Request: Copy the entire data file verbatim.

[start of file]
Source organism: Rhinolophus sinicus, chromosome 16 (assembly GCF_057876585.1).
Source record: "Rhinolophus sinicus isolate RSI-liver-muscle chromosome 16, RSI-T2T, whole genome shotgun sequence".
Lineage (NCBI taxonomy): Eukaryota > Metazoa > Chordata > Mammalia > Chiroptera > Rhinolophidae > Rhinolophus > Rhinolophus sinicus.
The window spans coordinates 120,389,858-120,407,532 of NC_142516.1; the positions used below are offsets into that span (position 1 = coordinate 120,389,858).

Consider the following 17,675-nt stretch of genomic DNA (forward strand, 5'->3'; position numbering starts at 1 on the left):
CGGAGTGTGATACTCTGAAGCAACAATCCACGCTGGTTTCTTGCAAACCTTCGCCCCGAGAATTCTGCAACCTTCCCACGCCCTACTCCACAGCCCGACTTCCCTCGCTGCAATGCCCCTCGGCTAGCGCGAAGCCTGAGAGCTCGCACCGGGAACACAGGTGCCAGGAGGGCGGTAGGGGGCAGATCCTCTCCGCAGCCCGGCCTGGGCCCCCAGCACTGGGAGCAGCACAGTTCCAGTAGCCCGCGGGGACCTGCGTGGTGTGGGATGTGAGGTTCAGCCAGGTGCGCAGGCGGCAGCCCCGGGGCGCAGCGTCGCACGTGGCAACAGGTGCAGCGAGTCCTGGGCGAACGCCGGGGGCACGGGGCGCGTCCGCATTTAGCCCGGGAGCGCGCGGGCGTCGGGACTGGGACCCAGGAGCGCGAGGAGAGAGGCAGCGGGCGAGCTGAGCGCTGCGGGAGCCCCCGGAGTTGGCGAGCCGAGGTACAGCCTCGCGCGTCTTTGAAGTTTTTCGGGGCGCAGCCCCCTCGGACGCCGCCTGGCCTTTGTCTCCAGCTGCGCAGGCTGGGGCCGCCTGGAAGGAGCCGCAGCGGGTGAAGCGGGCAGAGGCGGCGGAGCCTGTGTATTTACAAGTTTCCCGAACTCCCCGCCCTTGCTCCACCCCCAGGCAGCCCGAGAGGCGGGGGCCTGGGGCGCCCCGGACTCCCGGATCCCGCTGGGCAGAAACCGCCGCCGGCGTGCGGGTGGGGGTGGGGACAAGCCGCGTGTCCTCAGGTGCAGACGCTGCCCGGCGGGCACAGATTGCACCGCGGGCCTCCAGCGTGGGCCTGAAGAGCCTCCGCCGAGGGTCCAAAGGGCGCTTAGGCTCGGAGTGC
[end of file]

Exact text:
Source organism: Rhinolophus sinicus, chromosome 16 (assembly GCF_057876585.1).
Source record: "Rhinolophus sinicus isolate RSI-liver-muscle chromosome 16, RSI-T2T, whole genome shotgun sequence".
Lineage (NCBI taxonomy): Eukaryota > Metazoa > Chordata > Mammalia > Chiroptera > Rhinolophidae > Rhinolophus > Rhinolophus sinicus.
The window spans coordinates 120,389,858-120,407,532 of NC_142516.1; the positions used below are offsets into that span (position 1 = coordinate 120,389,858).

Consider the following 17,675-nt stretch of genomic DNA (forward strand, 5'->3'; position numbering starts at 1 on the left):
CGGAGTGTGATACTCTGAAGCAACAATCCACGCTGGTTTCTTGCAAACCTTCGCCCCGAGAATTCTGCAACCTTCCCACGCCCTACTCCACAGCCCGACTTCCCTCGCTGCAATGCCCCTCGGCTAGCGCGAAGCCTGAGAGCTCGCACCGGGAACACAGGTGCCAGGAGGGCGGTAGGGGGCAGATCCTCTCCGCAGCCCGGCCTGGGCCCCCAGCACTGGGAGCAGCACAGTTCCAGTAGCCCGCGGGGACCTGCGTGGTGTGGGATGTGAGGTTCAGCCAGGTGCGCAGGCGGCAGCCCCGGGGCGCAGCGTCGCACGTGGCAACAGGTGCAGCGAGTCCTGGGCGAACGCCGGGGGCACGGGGCGCGTCCGCATTTAGCCCGGGAGCGCGCGGGCGTCGGGACTGGGACCCAGGAGCGCGAGGAGAGAGGCAGCGGGCGAGCTGAGCGCTGCGGGAGCCCCCGGAGTTGGCGAGCCGAGGTACAGCCTCGCGCGTCTTTGAAGTTTTTCGGGGCGCAGCCCCCTCGGACGCCGCCTGGCCTTTGTCTCCAGCTGCGCAGGCTGGGGCCGCCTGGAAGGAGCCGCAGCGGGTGAAGCGGGCAGAGGCGGCGGAGCCTGTGTATTTACAAGTTTCCCGAACTCCCCGCCCTTGCTCCACCCCCAGGCAGCCCGAGAGGCGGGGGCCTGGGGCGCCCCGGACTCCCGGATCCCGCTGGGCAGAAACCGCCGCCGGCGTGCGGGTGGGGGTGGGGACAAGCCGCGTGTCCTCAGGTGCAGACGCTGCCCGGCGGGCACAGATTGCACCGCGGGCCTCCAGCGTGGGCCTGAAGAGCCTCCGCCGAGGGTCCAAAGGGCGCTTAGGCTCGGAGTGC